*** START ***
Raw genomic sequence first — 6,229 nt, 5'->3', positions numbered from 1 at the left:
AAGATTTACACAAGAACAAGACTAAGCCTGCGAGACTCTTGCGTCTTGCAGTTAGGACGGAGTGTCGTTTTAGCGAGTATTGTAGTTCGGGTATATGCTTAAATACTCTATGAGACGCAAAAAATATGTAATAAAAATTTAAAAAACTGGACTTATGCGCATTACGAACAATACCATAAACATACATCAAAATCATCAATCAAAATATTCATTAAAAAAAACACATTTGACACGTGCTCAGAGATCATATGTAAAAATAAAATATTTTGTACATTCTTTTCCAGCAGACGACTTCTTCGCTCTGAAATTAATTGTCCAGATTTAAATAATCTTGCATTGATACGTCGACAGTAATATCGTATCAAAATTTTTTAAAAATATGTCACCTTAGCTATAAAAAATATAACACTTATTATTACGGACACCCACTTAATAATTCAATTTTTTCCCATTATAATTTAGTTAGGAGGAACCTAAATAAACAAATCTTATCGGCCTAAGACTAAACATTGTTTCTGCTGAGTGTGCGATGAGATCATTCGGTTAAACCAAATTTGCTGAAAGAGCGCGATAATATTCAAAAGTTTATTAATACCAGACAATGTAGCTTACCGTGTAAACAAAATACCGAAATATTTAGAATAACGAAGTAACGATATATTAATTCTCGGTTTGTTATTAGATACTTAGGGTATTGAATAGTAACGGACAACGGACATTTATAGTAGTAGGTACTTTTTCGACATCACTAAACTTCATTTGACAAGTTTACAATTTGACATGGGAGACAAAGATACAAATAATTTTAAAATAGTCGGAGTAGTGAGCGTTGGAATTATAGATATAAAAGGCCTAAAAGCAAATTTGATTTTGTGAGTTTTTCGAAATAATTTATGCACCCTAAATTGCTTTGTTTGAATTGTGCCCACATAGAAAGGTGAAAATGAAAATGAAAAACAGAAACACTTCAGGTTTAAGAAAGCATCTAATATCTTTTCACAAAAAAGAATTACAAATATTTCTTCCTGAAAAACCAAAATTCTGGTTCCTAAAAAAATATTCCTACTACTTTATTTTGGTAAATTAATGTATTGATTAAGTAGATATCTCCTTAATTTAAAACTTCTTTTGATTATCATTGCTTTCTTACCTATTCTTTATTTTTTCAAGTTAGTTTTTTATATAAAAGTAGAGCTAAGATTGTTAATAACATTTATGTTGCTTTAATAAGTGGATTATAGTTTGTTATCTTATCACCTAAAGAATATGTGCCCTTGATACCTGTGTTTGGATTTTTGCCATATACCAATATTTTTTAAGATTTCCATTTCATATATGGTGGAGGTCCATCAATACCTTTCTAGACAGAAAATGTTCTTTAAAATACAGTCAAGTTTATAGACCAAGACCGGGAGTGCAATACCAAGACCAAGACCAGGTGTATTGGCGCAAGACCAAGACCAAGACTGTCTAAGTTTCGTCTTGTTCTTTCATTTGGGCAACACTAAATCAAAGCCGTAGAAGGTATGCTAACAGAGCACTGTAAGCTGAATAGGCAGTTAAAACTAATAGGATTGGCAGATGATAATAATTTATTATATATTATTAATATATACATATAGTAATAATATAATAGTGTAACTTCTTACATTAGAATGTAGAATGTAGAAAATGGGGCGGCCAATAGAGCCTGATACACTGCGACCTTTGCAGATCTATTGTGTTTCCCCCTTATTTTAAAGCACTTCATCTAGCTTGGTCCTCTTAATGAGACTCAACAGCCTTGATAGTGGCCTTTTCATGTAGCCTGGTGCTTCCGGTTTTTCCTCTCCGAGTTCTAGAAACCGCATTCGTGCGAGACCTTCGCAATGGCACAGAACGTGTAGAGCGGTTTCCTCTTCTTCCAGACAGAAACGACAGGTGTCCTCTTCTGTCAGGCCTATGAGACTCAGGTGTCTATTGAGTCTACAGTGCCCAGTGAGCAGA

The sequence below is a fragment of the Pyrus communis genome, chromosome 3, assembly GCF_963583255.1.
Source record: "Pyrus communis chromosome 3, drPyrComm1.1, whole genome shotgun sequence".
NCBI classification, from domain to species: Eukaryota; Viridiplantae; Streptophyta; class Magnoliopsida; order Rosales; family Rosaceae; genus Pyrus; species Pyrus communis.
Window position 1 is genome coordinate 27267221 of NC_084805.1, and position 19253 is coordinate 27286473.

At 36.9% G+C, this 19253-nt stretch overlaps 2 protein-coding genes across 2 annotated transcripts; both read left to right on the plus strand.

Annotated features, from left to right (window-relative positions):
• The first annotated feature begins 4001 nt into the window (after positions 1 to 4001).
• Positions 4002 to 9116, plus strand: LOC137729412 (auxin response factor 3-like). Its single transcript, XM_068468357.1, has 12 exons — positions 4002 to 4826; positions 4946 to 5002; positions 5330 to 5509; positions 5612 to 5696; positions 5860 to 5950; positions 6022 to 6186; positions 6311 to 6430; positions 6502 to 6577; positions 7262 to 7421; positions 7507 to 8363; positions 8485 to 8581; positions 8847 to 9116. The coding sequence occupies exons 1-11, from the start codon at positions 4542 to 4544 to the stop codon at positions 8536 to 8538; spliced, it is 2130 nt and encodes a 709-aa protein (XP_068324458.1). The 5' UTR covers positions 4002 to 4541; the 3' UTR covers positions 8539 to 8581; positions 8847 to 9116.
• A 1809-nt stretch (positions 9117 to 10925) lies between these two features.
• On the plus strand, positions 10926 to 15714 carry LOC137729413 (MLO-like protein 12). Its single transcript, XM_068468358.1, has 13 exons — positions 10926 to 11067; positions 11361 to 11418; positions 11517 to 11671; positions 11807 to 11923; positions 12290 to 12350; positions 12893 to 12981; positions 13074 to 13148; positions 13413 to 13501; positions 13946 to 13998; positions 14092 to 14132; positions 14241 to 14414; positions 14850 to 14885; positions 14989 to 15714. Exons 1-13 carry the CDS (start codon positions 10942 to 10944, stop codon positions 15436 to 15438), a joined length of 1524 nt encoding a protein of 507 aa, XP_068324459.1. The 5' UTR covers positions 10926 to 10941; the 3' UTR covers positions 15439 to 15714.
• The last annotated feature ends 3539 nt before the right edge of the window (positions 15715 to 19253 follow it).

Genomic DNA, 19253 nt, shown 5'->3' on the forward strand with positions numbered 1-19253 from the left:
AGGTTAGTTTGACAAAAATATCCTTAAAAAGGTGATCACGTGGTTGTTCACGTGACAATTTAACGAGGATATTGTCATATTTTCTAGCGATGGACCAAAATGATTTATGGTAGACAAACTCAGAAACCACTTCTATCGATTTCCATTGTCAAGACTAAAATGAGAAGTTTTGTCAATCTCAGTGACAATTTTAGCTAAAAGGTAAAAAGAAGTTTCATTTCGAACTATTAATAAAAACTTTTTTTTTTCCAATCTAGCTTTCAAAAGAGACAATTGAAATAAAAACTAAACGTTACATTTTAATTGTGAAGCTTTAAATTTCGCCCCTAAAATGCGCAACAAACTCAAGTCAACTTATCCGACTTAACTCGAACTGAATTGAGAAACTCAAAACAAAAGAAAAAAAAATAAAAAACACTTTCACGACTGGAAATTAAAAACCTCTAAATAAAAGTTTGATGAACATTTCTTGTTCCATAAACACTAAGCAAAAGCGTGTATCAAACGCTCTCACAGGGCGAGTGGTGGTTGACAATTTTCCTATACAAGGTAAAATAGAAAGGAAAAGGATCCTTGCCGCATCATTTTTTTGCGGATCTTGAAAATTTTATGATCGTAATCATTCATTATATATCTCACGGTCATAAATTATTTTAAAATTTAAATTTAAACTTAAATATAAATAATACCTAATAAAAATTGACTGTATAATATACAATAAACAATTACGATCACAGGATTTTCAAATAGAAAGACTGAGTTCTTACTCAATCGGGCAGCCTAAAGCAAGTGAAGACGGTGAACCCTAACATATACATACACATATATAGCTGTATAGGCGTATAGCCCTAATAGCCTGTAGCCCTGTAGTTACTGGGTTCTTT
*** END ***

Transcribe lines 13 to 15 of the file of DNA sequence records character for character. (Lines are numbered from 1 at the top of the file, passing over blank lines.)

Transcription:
• The last annotated feature ends 3539 nt before the right edge of the window (positions 15715 to 19253 follow it).

Genomic DNA, 19253 nt, shown 5'->3' on the forward strand with positions numbered 1-19253 from the left:
AGGTTAGTTTGACAAAAATATCCTTAAAAAGGTGATCACGTGGTTGTTCACGTGACAATTTAACGAGGATATTGTCATATTTTCTAGCGATGGACCAAAATGATTTATGGTAGACAAACTCAGAAACCACTTCTATCGATTTCCATTGTCAAGACTAAAATGAGAAGTTTTGTCAATCTCAGTGACAATTTTAGCTAAAAGGTAAAAAGAAGTTTCATTTCGAACTATTAATAAAAACTTTTTTTTTTCCAATCTAGCTTTCAAAAGAGACAATTGAAATAAAAACTAAACGTTACATTTTAATTGTGAAGCTTTAAATTTCGCCCCTAAAATGCGCAACAAACTCAAGTCAACTTATCCGACTTAACTCGAACTGAATTGAGAAACTCAAAACAAAAGAAAAAAAAATAAAAAACACTTTCACGACTGGAAATTAAAAACCTCTAAATAAAAGTTTGATGAACATTTCTTGTTCCATAAACACTAAGCAAAAGCGTGTATCAAACGCTCTCACAGGGCGAGTGGTGGTTGACAATTTTCCTATACAAGGTAAAATAGAAAGGAAAAGGATCCTTGCCGCATCATTTTTTTGCGGATCTTGAAAATTTTATGATCGTAATCATTCATTATATATCTCACGGTCATAAATTATTTTAAAATTTAAATTTAAACTTAAATATAAATAATACCTAATAAAAATTGACTGTATAATATACAATAAACAATTACGATCACAGGATTTTCAAATAGAAAGACTGAGTTCTTACTCAATCGGGCAGCCTAAAGCAAGTGAAGACGGTGAACCCTAACATATACATACACATATATAGCTGTATAGGCGTATAGCCCTAATAGCCTGTAGCCCTGTAGTTACTGGGTTCTTT